Books Acquired Recently

Over the past few weeks I’ve acquired several books with holiday money that I received.

Brackett, Leigh. The Long Tomorrow. 1955. Rockville, MD: Phoenix Pick, n.d.

I first heard about this science fiction classic several years ago because it has Mennonite characters. More and more Mennonite SF continues to appear, so I thought now would be a good time to read it.

This, Lima and Carmona’s anthology, and Vermette’s novel were purchased from amazon.com’s network of independent sellers.

Driver, John. Life Together in the Spirit: A Radical Spirituality for the Twenty-First Century. Walden, NY: Plough Publishing House, 2015.

I received this book as a gift for renewing my membership to the Mennonite Historical Society. It’s not something I would normally read, but it might be interesting.

Lima, Rossy Evelin, and Christopher Carmona, ed. Outrage: A Protest Anthology for Injustice in a 9/11 World.

I heard about this anthology because I have a friend with a poem in it, and decided to buy it now because the amount of injustice is only going to grow in the current political climate. It is bilingual, which I appreciate.

Wambach, Abby. Forward: A Memoir. New York: Dey Street, 2016.

I bought this autobiography (i.e., it’s yet another misnamed “memoir”) at Barnes & Noble for 50% off. I’ve already read it and I wish it went more in-depth about Wambach’s playing career. Her descriptions of significant matches are quite short; they feel rushed.

Vermette, Katherena. The Break. Toronto: House of Anansi Press, 2016.

I just heard about Vermette’s recent novel and ordered it right away because of her Mennonite connections.

Published by danielshankcruz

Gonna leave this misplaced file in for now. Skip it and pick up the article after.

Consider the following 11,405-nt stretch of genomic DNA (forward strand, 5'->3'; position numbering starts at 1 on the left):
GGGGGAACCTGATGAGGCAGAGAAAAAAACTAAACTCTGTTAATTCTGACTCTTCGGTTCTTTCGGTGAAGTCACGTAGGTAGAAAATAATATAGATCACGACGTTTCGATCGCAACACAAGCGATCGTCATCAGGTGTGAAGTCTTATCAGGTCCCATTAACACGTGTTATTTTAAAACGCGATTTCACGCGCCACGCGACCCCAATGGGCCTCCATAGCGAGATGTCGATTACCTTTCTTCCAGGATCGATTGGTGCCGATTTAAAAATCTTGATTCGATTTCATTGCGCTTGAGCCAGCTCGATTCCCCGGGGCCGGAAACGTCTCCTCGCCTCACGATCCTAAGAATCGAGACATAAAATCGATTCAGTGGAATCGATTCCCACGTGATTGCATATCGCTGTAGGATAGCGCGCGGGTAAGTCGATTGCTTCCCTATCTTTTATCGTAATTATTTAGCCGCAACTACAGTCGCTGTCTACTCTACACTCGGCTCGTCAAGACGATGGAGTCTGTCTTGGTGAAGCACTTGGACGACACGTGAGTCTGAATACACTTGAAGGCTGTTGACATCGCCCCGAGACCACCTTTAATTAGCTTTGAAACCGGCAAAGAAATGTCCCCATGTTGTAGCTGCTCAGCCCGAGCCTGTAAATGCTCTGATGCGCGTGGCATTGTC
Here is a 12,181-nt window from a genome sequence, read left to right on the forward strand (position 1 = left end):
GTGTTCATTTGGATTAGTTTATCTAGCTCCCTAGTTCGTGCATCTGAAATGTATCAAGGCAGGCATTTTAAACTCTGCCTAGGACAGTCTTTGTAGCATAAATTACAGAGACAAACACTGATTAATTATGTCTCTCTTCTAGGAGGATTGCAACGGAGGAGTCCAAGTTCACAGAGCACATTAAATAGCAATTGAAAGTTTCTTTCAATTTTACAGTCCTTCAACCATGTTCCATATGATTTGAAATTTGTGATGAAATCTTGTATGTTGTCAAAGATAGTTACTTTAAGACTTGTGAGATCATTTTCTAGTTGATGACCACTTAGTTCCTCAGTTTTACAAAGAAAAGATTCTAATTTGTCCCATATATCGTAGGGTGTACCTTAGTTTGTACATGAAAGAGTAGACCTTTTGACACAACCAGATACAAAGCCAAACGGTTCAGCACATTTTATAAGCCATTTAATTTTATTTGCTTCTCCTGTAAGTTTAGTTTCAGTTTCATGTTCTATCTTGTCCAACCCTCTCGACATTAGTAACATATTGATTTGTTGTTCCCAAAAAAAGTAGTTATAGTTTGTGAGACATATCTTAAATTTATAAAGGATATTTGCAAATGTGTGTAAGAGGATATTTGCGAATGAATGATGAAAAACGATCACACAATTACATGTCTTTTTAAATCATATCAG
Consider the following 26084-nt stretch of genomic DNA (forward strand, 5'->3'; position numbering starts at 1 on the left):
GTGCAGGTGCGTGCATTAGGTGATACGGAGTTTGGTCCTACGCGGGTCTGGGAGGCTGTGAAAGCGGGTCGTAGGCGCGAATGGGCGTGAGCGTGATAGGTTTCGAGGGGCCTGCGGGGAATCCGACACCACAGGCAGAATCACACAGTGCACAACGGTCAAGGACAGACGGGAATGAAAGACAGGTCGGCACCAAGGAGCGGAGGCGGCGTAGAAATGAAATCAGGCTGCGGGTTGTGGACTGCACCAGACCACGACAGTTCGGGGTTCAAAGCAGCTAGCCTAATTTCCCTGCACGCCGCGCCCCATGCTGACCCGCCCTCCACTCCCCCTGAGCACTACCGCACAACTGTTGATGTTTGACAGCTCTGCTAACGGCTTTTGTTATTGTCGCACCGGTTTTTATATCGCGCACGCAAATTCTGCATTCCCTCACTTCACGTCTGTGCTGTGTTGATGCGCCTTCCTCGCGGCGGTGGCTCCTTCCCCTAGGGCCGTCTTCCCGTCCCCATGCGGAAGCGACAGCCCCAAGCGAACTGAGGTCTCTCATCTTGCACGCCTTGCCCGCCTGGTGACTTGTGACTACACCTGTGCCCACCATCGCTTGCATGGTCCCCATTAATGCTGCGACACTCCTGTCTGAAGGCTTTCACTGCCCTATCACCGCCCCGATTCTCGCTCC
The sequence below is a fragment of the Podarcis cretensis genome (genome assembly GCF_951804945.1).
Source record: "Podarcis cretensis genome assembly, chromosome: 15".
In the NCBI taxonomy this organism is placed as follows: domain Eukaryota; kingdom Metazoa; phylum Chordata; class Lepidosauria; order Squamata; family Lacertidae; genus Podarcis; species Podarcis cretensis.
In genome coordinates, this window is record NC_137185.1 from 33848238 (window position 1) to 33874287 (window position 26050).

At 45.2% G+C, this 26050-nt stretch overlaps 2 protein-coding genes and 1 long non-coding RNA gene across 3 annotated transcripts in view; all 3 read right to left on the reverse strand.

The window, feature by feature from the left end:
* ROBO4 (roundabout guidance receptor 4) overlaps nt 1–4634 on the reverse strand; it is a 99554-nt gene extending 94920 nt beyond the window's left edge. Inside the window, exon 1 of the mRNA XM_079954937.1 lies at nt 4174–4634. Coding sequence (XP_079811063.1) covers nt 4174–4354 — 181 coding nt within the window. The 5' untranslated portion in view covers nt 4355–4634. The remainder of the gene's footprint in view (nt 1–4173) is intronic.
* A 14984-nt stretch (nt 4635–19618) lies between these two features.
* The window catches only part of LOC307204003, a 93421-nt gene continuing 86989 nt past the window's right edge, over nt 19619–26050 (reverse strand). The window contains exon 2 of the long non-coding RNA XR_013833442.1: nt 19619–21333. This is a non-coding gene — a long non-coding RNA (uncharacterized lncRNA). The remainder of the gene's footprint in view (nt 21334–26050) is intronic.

I grew up in New York City and lived in Lancaster, Pennsylvania; Goshen, Indiana; DeKalb, Illinois; and Salt Lake City, Utah before coming to Utica, New York. My mother’s family is Swiss-German Mennonite (i.e., it’s an ethnicity, not necessarily a theological persuasion) and my father’s family is Puerto Rican. I have a Ph.D. in English and currently teach at Utica College. I have also taught at Northern Illinois University and Westminster College in Salt Lake City. My teaching and scholarship are motivated by a passion for social justice, which is why my research focuses on the literature of oppressed groups, especially LGBT persons and people of color. While I primarily read and write about fiction, I am also a devoted reader of poetry because, as William Carlos Williams writes, “It is difficult / to get the news from poems / yet [people] die miserably every day / for lack / of what is found there.” Thinkers who influence me include Marina Abramovic, Kathy Acker, Di Brandt, Ana Castillo, Samuel R. Delany, Percival Everett, Essex Hemphill, Jane Jacobs, Walt Whitman, and the New York School of poets. I am also fond of queer Mennonite writers such as Stephen Beachy, Jan Guenther Braun, Lynnette Dueck/D’anna, and Casey Plett. In my free time I’m either reading, writing the occasional poem, playing board games (especially Scrabble, backgammon, and chess), watching sports (Let’s Go, Mets!), or cooking (curries, stews, roasts…).

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